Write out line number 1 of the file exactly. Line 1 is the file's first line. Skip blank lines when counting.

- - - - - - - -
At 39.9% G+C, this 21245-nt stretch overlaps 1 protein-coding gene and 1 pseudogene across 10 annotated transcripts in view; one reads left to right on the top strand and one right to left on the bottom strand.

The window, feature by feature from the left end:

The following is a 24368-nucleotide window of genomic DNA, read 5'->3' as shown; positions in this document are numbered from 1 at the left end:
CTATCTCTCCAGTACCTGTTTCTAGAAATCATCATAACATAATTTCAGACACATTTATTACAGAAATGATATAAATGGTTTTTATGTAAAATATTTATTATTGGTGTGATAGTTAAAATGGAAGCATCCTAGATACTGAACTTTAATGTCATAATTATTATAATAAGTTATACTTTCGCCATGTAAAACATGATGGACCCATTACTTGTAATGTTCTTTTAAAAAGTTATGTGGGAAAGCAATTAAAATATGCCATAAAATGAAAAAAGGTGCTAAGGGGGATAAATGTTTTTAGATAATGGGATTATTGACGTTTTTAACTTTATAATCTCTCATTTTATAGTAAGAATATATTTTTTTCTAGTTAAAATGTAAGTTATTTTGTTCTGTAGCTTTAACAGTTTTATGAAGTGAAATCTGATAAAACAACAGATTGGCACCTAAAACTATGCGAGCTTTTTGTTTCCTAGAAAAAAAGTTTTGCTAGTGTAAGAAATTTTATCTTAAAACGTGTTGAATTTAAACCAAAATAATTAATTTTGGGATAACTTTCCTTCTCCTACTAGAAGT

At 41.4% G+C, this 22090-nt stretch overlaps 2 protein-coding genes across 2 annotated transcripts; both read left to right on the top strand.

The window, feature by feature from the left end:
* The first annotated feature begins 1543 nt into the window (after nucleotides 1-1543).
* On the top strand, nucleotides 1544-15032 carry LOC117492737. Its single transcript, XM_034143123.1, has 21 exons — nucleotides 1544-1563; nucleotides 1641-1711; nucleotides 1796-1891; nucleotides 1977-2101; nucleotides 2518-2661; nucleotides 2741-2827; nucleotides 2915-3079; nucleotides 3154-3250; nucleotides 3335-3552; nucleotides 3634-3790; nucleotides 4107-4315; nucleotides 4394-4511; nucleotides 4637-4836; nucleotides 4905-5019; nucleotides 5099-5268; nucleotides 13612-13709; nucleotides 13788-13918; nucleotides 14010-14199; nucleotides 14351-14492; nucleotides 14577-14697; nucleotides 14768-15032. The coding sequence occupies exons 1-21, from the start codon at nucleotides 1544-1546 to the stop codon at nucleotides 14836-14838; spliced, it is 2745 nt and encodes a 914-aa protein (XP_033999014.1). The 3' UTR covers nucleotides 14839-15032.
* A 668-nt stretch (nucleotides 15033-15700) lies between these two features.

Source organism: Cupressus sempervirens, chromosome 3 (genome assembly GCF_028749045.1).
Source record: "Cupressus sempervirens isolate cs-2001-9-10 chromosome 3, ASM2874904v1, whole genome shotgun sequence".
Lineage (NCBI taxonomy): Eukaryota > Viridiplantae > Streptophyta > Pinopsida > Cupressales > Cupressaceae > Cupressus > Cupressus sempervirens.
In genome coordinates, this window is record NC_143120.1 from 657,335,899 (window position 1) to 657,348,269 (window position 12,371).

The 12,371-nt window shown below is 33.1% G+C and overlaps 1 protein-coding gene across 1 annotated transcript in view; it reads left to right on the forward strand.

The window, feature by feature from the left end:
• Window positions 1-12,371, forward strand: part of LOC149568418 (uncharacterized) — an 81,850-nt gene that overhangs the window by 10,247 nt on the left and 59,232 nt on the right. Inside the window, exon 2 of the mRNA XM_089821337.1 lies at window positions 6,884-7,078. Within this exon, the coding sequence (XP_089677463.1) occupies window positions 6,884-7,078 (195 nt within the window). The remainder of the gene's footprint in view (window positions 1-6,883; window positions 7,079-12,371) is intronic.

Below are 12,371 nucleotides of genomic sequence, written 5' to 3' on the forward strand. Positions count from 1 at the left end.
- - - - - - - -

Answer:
At 39.9% G+C, this 21245-nt stretch overlaps 1 protein-coding gene and 1 pseudogene across 10 annotated transcripts in view; one reads left to right on the top strand and one right to left on the bottom strand.